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'It started tickling me': Passenger recounts horror at meeting tarantula on Air Transat flight

Catherine Moreau was watching a movie on her iPad on a flight to Montreal when she felt what she thought was a wire brushing against her. When she looked down she saw a giant, furry tarantula climbing up her leg.

Quebec woman thought she was hallucinating as tarantula climbed up her leg

Catherine Moreau says she had three scratches from the tarantula, which may have looked like the one pictured here, a species which entomologists say is very common in the Dominican Republic and Haiti. (Salimah Shivji/CBC)

Catherine Moreau was watching a movie on her iPad on a flight to Montreal when she felt what she thought was a wire brushing against her. 

"I brushed [it] away and it started tickling me again. That's when I noticed the tarantula," Moreau told CBC News.

"I hit it to get it off me before it bit."

Now Moreau is asking Air Transat for a partial refund over her encounter with the spider.  

Catherine Moreau was watching a movie on her iPad on a flight to Montreal when she felt what she thought was a wire brushing against her. When she looked down she saw a giant, furry tarantula climbing up her leg. 1:56

The tarantula that climbed her leg was one of two on a Montreal-bound Air Transat flight from Punta Cana, Dominican Republic, on April 18, the airline and the union representing its flight attendants have confirmed.

Passengers screamed and stood on their seats after learning they shared the cabin with the eight-legged critters. 

Julie Roberts, vice-president of Air Transat's flight attendant union, said flight attendants "did what they could to calm people down."

"They gave first aid to the person who said that a spider climbed [her] legs," she said. Flight attendants also asked passengers to put on their shoes and cover their ankles.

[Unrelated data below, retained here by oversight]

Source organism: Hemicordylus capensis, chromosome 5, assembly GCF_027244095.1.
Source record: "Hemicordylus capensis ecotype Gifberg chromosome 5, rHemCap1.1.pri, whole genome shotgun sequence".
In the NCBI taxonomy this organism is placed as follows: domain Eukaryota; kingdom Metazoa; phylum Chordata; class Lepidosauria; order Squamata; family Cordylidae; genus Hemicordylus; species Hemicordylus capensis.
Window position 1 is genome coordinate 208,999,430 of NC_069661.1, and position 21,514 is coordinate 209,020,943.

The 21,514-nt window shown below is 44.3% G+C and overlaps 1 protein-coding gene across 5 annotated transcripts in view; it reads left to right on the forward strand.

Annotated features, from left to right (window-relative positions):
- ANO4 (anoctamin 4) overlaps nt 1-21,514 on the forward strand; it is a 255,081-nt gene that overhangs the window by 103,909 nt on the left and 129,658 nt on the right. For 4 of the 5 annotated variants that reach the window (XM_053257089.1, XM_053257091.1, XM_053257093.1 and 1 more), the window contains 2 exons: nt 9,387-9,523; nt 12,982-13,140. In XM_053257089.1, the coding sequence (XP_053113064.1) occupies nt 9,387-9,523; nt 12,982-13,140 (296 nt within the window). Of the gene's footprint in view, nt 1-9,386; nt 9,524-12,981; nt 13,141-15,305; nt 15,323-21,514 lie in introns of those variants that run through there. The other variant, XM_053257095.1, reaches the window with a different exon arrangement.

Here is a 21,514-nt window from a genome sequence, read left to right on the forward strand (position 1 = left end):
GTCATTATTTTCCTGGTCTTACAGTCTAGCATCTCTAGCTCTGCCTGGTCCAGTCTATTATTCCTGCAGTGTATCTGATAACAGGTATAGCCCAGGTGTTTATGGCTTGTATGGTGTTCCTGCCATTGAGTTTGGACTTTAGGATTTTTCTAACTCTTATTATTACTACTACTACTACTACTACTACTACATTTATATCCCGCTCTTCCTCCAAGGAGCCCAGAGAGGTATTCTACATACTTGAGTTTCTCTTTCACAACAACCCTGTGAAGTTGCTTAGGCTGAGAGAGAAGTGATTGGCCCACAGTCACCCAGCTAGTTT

Calls for a refund

Moreau wants the four flight tickets for her family partially reimbursed by Air Transat. The incident left her scratched and her 11-year-old daughter suffering from shock, she said.

Two tarantulas were lose on an Air Transat flight in April. One woman is asking the airline to refund her family's tickets after their run in with one of them. 0:15

According to Moreau, after she brushed the spider off her leg, it hid under her daughter's luggage. Her husband came and grabbed it and asked for a bag from the cabin crew to hold the spider.

"It took a long time from when we screamed to get a bag to put it in," Moreau said.

That delay was only the beginning of her grievances with Air Transat.

Her daughter has been suffering from nightmares. In addition, Moreau was promised a report from Air Transat so she could identify the spider in case the scratches led to health issues. She never got the report.

She said she sent the airline a registered letter about her complaint, which they signed for a week ago, but still hasn't heard back.  

She also claims she was stopped from taking a photograph of the spider that would have helped her identify the species. 

While the tarantula that crawled up her leg remained in custody, the other spider continued to roam the plane before being recovered by a federal agent once the plane landed at Montreal's Trudeau Airport.

The inside of an Air Transat plane, where flight attendants 'did what they could to calm people down.' (Graham Hughes/Canadian Press)

Étienne Normandin, an entomologist at the University of Montreal, said the tarantulas were likely a species called Phormictopus cancerides, which "is very common in the Dominican Republic and Haiti, and easy to catch."

He added that the spider is "aggressive, but the venom is not strong."

May have been in luggage

Normandin said it may have been hidden in a passenger's luggage for resale.

"The market for live tarantulas is very lucrative," he said, adding that Phormictopus cancerides is a species that is often sold.

For its part, Air Transat acknowledged passengers were surprised, but said they "reacted calmly."

"Our cabin crew are trained to ensure the safety of our passengers at all times," spokeswoman Debbie Cabana said in an email. 

"In the case at hand, which is an unusual and isolated event, our staff reacted promptly and efficiently."

The union, however, says there were no procedures in place to handle spiders.  

Roberts said several recommendations have been made following the incident, and if something similar happens in the future, they will have a "clear procedure."

With files from Benjamin Shingler, Stephen Rukavina and Radio-Canada's Thomas Gerbet

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